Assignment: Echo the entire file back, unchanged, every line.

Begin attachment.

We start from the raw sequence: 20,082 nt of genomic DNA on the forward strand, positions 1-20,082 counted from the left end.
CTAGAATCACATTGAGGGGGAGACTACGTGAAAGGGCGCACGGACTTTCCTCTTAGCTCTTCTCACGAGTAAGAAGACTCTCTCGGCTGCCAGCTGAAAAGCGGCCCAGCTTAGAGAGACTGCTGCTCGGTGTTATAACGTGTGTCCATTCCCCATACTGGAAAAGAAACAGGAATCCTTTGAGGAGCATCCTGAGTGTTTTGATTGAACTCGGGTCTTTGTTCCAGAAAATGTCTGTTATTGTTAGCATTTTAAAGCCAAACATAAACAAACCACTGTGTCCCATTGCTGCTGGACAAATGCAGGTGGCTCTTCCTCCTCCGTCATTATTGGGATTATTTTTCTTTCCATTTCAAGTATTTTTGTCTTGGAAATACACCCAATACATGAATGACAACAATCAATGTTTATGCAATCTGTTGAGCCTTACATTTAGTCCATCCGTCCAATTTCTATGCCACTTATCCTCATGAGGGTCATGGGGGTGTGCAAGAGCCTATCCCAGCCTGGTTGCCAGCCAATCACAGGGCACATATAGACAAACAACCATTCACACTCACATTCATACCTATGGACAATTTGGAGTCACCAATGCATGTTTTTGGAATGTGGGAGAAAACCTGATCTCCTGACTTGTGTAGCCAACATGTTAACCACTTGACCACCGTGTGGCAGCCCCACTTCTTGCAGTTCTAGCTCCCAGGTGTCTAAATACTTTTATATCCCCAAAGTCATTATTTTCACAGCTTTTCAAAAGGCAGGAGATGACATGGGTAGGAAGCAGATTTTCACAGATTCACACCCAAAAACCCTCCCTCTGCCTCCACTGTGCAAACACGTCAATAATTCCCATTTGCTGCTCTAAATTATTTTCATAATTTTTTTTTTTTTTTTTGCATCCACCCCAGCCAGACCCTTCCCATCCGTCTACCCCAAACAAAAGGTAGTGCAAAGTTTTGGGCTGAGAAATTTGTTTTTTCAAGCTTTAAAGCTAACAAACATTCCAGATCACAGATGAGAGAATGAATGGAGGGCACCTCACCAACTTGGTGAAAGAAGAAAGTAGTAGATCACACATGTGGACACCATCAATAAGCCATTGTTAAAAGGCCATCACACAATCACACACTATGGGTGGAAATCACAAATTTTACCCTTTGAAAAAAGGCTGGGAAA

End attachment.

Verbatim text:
We start from the raw sequence: 20,082 nt of genomic DNA on the forward strand, positions 1-20,082 counted from the left end.
CTAGAATCACATTGAGGGGGAGACTACGTGAAAGGGCGCACGGACTTTCCTCTTAGCTCTTCTCACGAGTAAGAAGACTCTCTCGGCTGCCAGCTGAAAAGCGGCCCAGCTTAGAGAGACTGCTGCTCGGTGTTATAACGTGTGTCCATTCCCCATACTGGAAAAGAAACAGGAATCCTTTGAGGAGCATCCTGAGTGTTTTGATTGAACTCGGGTCTTTGTTCCAGAAAATGTCTGTTATTGTTAGCATTTTAAAGCCAAACATAAACAAACCACTGTGTCCCATTGCTGCTGGACAAATGCAGGTGGCTCTTCCTCCTCCGTCATTATTGGGATTATTTTTCTTTCCATTTCAAGTATTTTTGTCTTGGAAATACACCCAATACATGAATGACAACAATCAATGTTTATGCAATCTGTTGAGCCTTACATTTAGTCCATCCGTCCAATTTCTATGCCACTTATCCTCATGAGGGTCATGGGGGTGTGCAAGAGCCTATCCCAGCCTGGTTGCCAGCCAATCACAGGGCACATATAGACAAACAACCATTCACACTCACATTCATACCTATGGACAATTTGGAGTCACCAATGCATGTTTTTGGAATGTGGGAGAAAACCTGATCTCCTGACTTGTGTAGCCAACATGTTAACCACTTGACCACCGTGTGGCAGCCCCACTTCTTGCAGTTCTAGCTCCCAGGTGTCTAAATACTTTTATATCCCCAAAGTCATTATTTTCACAGCTTTTCAAAAGGCAGGAGATGACATGGGTAGGAAGCAGATTTTCACAGATTCACACCCAAAAACCCTCCCTCTGCCTCCACTGTGCAAACACGTCAATAATTCCCATTTGCTGCTCTAAATTATTTTCATAATTTTTTTTTTTTTTTTTGCATCCACCCCAGCCAGACCCTTCCCATCCGTCTACCCCAAACAAAAGGTAGTGCAAAGTTTTGGGCTGAGAAATTTGTTTTTTCAAGCTTTAAAGCTAACAAACATTCCAGATCACAGATGAGAGAATGAATGGAGGGCACCTCACCAACTTGGTGAAAGAAGAAAGTAGTAGATCACACATGTGGACACCATCAATAAGCCATTGTTAAAAGGCCATCACACAATCACACACTATGGGTGGAAATCACAAATTTTACCCTTTGAAAAAAGGCTGGGAAA